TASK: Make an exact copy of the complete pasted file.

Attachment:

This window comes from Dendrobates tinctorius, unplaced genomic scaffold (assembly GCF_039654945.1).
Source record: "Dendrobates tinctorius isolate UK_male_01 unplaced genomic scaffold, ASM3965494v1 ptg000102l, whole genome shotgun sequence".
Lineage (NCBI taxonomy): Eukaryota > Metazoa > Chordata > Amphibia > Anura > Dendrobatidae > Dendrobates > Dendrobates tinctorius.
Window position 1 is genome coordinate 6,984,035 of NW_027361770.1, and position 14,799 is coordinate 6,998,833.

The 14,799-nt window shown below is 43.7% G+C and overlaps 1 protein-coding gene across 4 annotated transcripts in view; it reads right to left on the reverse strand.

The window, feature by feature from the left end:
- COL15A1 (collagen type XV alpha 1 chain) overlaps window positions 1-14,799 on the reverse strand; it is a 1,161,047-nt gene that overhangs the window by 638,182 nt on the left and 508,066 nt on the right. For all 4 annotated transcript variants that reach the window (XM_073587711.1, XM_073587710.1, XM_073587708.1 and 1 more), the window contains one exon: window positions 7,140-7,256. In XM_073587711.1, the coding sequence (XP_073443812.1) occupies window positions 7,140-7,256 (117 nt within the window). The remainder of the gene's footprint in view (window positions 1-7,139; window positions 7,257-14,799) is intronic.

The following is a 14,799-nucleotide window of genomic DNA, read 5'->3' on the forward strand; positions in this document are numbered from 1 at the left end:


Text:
This window comes from Dendrobates tinctorius, unplaced genomic scaffold (assembly GCF_039654945.1).
Source record: "Dendrobates tinctorius isolate UK_male_01 unplaced genomic scaffold, ASM3965494v1 ptg000102l, whole genome shotgun sequence".
Lineage (NCBI taxonomy): Eukaryota > Metazoa > Chordata > Amphibia > Anura > Dendrobatidae > Dendrobates > Dendrobates tinctorius.
Window position 1 is genome coordinate 6,984,035 of NW_027361770.1, and position 14,799 is coordinate 6,998,833.

The 14,799-nt window shown below is 43.7% G+C and overlaps 1 protein-coding gene across 4 annotated transcripts in view; it reads right to left on the reverse strand.

The window, feature by feature from the left end:
- COL15A1 (collagen type XV alpha 1 chain) overlaps window positions 1-14,799 on the reverse strand; it is a 1,161,047-nt gene that overhangs the window by 638,182 nt on the left and 508,066 nt on the right. For all 4 annotated transcript variants that reach the window (XM_073587711.1, XM_073587710.1, XM_073587708.1 and 1 more), the window contains one exon: window positions 7,140-7,256. In XM_073587711.1, the coding sequence (XP_073443812.1) occupies window positions 7,140-7,256 (117 nt within the window). The remainder of the gene's footprint in view (window positions 1-7,139; window positions 7,257-14,799) is intronic.

The following is a 14,799-nucleotide window of genomic DNA, read 5'->3' on the forward strand; positions in this document are numbered from 1 at the left end: